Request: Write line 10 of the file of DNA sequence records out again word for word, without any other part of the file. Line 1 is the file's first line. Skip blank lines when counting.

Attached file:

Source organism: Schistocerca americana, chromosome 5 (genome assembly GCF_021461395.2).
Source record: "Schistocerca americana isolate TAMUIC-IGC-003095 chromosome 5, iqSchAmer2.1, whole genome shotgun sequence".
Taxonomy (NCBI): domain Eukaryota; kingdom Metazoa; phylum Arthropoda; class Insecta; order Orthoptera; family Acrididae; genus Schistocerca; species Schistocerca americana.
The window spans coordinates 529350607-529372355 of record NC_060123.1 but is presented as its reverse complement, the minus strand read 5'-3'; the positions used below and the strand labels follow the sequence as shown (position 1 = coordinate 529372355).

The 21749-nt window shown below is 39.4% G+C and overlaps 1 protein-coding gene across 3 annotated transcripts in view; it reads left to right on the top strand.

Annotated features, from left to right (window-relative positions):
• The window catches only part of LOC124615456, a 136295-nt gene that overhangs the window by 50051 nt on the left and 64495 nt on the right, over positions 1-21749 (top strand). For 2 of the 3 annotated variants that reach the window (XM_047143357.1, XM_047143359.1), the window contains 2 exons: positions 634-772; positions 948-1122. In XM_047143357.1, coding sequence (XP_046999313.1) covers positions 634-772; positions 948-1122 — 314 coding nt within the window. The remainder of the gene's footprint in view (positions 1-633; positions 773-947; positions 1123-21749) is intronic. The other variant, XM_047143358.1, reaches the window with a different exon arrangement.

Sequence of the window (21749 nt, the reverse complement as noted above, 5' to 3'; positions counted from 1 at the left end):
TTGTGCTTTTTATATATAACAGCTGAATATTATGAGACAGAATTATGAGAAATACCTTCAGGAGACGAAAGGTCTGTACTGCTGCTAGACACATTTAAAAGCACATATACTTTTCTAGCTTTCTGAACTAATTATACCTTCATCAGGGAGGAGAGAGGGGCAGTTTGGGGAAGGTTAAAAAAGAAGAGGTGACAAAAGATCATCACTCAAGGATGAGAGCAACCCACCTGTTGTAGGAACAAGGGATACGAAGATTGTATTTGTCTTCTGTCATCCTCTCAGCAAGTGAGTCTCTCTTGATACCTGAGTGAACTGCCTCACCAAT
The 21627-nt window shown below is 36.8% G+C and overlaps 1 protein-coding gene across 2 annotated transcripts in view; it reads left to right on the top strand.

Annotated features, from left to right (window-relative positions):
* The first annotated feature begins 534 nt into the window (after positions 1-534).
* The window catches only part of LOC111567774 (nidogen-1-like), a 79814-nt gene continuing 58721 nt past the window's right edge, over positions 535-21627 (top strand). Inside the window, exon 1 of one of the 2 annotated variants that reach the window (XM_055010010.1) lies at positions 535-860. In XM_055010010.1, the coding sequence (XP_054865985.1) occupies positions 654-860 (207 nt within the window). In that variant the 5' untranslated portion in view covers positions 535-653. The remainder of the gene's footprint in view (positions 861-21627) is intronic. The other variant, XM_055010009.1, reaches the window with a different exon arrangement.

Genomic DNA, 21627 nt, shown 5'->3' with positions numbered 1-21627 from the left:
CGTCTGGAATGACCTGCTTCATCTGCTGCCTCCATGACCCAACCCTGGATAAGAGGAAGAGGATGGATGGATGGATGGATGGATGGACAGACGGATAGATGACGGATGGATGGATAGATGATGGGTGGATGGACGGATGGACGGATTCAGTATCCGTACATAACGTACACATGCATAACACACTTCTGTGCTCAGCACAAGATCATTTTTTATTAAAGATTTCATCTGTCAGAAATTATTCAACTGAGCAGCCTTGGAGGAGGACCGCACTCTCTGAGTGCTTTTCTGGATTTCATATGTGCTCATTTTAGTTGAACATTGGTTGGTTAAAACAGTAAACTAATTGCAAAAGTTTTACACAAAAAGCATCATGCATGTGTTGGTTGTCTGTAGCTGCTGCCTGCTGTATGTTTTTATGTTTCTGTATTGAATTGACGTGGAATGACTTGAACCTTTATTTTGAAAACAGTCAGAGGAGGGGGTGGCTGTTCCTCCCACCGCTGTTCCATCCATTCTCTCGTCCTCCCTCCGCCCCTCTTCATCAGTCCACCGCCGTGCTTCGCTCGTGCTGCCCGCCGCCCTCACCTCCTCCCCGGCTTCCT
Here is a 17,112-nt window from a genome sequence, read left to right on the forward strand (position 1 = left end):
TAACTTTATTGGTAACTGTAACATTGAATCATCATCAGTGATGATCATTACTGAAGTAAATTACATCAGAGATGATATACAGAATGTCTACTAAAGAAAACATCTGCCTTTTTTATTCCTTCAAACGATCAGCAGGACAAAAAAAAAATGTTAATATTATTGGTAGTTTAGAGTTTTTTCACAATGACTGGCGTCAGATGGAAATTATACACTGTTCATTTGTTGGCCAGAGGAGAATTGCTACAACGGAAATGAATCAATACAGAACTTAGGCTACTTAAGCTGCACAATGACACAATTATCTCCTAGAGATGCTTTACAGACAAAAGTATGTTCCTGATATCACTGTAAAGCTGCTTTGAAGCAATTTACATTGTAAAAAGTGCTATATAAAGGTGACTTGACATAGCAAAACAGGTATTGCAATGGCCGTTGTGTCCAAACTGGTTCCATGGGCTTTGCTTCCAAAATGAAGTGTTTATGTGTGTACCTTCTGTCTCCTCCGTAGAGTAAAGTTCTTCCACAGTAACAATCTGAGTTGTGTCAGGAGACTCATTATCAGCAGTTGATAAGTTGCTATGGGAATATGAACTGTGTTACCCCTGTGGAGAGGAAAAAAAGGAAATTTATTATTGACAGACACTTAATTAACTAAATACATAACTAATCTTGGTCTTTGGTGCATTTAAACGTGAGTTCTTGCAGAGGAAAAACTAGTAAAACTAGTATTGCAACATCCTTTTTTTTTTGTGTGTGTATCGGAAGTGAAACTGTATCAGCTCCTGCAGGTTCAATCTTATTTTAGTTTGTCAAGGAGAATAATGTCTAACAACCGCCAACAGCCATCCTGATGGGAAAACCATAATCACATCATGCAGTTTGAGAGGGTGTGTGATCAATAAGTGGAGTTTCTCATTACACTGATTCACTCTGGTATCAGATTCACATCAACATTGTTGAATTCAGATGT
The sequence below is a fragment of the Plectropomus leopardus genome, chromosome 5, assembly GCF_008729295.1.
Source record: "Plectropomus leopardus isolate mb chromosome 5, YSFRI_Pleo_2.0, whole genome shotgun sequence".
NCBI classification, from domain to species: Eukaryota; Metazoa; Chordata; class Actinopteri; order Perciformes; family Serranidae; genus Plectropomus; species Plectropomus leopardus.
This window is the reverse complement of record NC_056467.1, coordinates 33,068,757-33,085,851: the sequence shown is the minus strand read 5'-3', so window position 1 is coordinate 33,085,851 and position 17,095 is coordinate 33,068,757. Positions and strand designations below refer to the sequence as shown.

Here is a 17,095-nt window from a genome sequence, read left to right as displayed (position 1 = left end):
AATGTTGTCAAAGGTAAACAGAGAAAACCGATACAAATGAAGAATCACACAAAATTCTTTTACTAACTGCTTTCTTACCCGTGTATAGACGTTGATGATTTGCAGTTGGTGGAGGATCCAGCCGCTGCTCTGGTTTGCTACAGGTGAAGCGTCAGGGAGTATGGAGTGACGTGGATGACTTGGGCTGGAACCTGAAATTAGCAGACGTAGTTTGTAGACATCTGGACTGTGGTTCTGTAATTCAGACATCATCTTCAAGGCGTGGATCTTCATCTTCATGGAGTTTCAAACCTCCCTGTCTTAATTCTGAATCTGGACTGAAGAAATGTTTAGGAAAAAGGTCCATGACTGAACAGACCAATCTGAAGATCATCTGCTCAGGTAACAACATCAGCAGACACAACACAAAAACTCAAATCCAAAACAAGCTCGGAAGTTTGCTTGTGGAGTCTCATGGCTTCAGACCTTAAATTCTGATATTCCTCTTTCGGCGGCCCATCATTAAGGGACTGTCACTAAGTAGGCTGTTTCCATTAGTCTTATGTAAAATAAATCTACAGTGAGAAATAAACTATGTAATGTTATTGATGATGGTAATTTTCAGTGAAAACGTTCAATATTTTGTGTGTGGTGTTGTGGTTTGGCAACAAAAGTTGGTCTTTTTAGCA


The 21627-nt window shown below is 36.8% G+C and overlaps 1 protein-coding gene across 2 annotated transcripts in view; it reads left to right on the top strand.